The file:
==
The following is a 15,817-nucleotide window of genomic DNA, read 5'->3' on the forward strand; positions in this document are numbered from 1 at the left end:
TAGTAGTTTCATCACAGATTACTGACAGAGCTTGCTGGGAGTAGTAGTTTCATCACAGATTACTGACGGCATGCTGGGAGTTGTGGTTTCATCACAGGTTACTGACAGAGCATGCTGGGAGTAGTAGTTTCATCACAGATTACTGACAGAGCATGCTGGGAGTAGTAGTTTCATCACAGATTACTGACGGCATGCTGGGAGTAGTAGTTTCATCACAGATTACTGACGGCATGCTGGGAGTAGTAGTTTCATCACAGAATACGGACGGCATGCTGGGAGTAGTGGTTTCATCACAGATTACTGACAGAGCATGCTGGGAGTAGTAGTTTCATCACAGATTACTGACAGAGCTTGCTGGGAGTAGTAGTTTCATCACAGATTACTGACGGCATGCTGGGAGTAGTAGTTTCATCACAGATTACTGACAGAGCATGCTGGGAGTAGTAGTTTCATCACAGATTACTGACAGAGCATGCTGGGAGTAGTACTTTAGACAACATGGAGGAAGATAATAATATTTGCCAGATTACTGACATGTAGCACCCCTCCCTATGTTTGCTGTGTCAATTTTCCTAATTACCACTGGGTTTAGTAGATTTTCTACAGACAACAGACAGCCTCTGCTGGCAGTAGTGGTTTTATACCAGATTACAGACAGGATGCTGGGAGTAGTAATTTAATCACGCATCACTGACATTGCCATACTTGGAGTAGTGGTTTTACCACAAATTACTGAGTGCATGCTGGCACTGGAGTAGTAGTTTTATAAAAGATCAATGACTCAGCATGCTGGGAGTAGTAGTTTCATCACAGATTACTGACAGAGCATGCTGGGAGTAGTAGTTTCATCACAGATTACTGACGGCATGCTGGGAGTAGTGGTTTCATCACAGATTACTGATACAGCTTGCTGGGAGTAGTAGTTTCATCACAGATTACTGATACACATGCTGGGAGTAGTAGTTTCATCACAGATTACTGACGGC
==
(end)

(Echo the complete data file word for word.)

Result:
The following is a 15,817-nucleotide window of genomic DNA, read 5'->3' on the forward strand; positions in this document are numbered from 1 at the left end:
TAGTAGTTTCATCACAGATTACTGACAGAGCTTGCTGGGAGTAGTAGTTTCATCACAGATTACTGACGGCATGCTGGGAGTTGTGGTTTCATCACAGGTTACTGACAGAGCATGCTGGGAGTAGTAGTTTCATCACAGATTACTGACAGAGCATGCTGGGAGTAGTAGTTTCATCACAGATTACTGACGGCATGCTGGGAGTAGTAGTTTCATCACAGATTACTGACGGCATGCTGGGAGTAGTAGTTTCATCACAGAATACGGACGGCATGCTGGGAGTAGTGGTTTCATCACAGATTACTGACAGAGCATGCTGGGAGTAGTAGTTTCATCACAGATTACTGACAGAGCTTGCTGGGAGTAGTAGTTTCATCACAGATTACTGACGGCATGCTGGGAGTAGTAGTTTCATCACAGATTACTGACAGAGCATGCTGGGAGTAGTAGTTTCATCACAGATTACTGACAGAGCATGCTGGGAGTAGTACTTTAGACAACATGGAGGAAGATAATAATATTTGCCAGATTACTGACATGTAGCACCCCTCCCTATGTTTGCTGTGTCAATTTTCCTAATTACCACTGGGTTTAGTAGATTTTCTACAGACAACAGACAGCCTCTGCTGGCAGTAGTGGTTTTATACCAGATTACAGACAGGATGCTGGGAGTAGTAATTTAATCACGCATCACTGACATTGCCATACTTGGAGTAGTGGTTTTACCACAAATTACTGAGTGCATGCTGGCACTGGAGTAGTAGTTTTATAAAAGATCAATGACTCAGCATGCTGGGAGTAGTAGTTTCATCACAGATTACTGACAGAGCATGCTGGGAGTAGTAGTTTCATCACAGATTACTGACGGCATGCTGGGAGTAGTGGTTTCATCACAGATTACTGATACAGCTTGCTGGGAGTAGTAGTTTCATCACAGATTACTGATACACATGCTGGGAGTAGTAGTTTCATCACAGATTACTGACGGC